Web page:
For the most part, these additional steps didn’t add much time to the check-in process. The antigen test results were ready within minutes and, as we had all our documents ready, it was a quick process before we found ourselves in the Savannah Bar on deck five, where drinks packages wait to be collected and the first cocktails can be ordered.
WINE AND DINE ON BOARD
Once on board, you’ll find the buffet restaurant on deck 13 already teeming with eager cruisers ready to load up their plates with a fair selection of food and enjoy it at the window seats, with views over the water gliding past below.
The casual restaurant serves up breakfast, lunch and dinner and is open 20 hours a day. Freshly baked pizzas — one of the tastiest on-board snacks — are served between meal times and until the early morning hours.
All of MSC’s cruise ships include a self-service buffet and more formal restaurant dining as part of the package price. The Orchestra’s two main à la carte restaurants are Villa Borghese and L’Ibiscus. Passengers are assigned a table in one of the restaurants for the duration of the cruise and both offer three-course dinners with Mediterranean-themed menus.
Guests can eat in these restaurants for the entire cruise, or splash out on something different by booking a visit to a speciality restaurant, where the meals are charged extra. Dinner in the Shanghai speciality restaurant — with Chinese, Indian, Indonesian, Thai and Japanese fare — will set you back roughly R390 per person for a set menu with limited choices.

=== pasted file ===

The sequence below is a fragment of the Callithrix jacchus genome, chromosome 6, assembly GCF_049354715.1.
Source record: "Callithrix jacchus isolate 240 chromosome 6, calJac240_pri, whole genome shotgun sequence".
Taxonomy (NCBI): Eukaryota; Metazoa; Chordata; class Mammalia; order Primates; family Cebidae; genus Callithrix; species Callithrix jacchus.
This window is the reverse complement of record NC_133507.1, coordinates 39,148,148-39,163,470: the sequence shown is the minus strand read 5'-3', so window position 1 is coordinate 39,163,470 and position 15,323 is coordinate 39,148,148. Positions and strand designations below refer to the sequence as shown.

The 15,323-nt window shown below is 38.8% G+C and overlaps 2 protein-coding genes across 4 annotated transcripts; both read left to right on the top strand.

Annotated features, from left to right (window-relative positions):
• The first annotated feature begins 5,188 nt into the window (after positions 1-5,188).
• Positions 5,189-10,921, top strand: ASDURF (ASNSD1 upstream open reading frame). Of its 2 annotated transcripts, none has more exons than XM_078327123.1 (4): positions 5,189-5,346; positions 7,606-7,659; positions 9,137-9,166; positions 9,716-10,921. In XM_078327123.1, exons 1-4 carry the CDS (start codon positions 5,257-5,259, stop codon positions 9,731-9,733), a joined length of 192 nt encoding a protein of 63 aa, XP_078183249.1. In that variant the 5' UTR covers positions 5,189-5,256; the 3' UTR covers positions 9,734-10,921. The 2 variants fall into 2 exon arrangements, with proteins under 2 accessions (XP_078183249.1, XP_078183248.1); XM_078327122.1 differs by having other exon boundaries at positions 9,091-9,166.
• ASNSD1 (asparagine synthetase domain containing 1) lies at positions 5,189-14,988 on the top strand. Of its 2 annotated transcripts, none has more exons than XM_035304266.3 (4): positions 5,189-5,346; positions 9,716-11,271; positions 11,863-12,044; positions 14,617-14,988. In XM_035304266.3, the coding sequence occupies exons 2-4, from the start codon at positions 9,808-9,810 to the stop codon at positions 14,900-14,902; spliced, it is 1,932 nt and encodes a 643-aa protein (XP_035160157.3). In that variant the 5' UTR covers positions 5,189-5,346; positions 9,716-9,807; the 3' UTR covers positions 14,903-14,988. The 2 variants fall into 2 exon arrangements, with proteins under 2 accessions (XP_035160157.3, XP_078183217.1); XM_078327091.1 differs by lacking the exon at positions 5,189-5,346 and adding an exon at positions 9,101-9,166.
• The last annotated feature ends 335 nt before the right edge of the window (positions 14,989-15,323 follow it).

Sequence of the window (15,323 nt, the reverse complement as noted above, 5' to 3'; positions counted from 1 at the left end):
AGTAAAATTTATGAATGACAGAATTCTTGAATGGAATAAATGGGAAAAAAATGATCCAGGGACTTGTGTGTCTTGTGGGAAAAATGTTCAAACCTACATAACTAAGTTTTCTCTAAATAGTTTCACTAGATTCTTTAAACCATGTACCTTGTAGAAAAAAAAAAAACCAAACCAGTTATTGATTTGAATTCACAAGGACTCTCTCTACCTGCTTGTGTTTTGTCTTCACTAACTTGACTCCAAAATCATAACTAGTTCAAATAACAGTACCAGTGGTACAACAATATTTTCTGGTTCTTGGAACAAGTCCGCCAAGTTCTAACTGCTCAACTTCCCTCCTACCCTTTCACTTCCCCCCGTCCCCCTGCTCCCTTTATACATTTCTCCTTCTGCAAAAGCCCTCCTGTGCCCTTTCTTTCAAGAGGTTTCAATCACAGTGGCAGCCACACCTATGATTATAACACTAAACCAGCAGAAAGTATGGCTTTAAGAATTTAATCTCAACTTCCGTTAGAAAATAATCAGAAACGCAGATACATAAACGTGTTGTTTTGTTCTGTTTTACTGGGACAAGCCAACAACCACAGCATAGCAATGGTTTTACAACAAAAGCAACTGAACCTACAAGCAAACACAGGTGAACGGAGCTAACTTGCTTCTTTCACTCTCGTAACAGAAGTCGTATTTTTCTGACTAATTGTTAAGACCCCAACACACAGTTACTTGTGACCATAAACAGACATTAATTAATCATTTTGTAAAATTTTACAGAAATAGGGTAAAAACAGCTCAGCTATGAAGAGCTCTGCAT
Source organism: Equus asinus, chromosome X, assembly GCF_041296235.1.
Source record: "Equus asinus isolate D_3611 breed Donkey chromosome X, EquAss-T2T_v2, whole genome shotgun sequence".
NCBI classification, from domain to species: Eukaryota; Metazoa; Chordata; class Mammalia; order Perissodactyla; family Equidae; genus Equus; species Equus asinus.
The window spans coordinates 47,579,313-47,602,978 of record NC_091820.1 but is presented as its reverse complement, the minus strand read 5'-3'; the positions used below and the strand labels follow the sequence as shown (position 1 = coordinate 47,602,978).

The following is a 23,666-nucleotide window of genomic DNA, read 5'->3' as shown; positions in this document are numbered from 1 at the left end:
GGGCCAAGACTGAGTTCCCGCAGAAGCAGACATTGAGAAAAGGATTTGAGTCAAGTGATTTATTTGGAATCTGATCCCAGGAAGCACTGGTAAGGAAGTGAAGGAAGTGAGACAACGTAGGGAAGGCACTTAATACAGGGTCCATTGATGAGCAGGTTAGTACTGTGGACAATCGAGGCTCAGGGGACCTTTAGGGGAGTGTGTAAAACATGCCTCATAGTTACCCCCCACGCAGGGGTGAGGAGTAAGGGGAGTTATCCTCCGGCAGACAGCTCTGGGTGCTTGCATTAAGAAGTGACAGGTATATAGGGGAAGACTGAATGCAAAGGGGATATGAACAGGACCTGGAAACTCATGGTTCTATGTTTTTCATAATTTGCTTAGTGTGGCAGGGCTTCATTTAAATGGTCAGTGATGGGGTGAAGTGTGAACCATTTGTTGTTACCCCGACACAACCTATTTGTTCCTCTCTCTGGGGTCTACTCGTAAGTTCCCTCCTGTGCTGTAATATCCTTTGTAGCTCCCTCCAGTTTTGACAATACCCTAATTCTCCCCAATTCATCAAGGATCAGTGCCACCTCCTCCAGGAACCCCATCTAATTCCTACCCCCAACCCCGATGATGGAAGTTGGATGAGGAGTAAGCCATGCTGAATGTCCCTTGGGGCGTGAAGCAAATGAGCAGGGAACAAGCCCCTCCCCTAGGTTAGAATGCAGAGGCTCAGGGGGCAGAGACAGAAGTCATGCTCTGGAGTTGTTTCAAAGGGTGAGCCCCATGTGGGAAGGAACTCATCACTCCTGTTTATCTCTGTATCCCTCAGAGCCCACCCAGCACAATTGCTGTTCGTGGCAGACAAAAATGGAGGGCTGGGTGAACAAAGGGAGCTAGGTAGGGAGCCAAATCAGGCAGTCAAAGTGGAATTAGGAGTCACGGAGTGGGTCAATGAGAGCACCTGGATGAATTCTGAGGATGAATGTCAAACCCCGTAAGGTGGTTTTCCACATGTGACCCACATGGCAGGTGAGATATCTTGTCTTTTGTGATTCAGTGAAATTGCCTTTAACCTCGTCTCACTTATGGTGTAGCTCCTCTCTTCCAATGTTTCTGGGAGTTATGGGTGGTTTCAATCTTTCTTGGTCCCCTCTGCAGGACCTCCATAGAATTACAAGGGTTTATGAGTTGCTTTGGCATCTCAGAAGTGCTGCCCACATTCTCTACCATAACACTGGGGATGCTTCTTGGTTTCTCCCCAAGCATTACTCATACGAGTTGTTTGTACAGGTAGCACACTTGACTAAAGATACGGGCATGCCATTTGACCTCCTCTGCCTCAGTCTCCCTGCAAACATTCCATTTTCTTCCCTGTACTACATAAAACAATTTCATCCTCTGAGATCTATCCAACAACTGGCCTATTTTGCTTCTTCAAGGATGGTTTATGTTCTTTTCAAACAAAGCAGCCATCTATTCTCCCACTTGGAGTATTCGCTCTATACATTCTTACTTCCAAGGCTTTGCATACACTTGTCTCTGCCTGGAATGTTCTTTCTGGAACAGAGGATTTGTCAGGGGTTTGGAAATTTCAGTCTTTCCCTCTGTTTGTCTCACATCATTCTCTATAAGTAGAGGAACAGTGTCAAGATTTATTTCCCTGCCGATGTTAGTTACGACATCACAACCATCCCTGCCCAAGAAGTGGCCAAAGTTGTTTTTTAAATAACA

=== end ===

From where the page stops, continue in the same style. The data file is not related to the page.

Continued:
You’d be better off opting for a fish dish or curry in the buffet restaurant and putting this money towards a post-dinner or pre-show drink in La Cantinella on deck seven where a glass of vino went down well with the live music over easy conversation.
When the sun is out, it’s the 13th deck with its Jacuzzis, swimming pool and alluring bars where merriment is to be found. Go early to grab a lounger for the day and sink into the sultry air and easy atmosphere with your drink of choice in hand.
We had the most fun, however, not on board but ashore. Pomene Bay is part of the Pomene Nature Reserve and is flanked on one side by the warm Indian Ocean and on the other by a lagoon where mangroves appear to float on the surface of the quiet blue water.
It is also home to an MSC beach club, to which passengers are transferred from the early hours when the weather allows. There in mid-April, we enjoyed clear skies lit by a fervent sun, with soaring temperatures and serene waters.
If you’re interested in exploring a small slice of this sandbar, book a shore excursion. Snorkelling in the estuary and marine safaris in the bay are wildly popular and sell out quickly, but other options include a trip to the Pomene hotel ruins, stand-up paddle boarding and deep-sea fishing.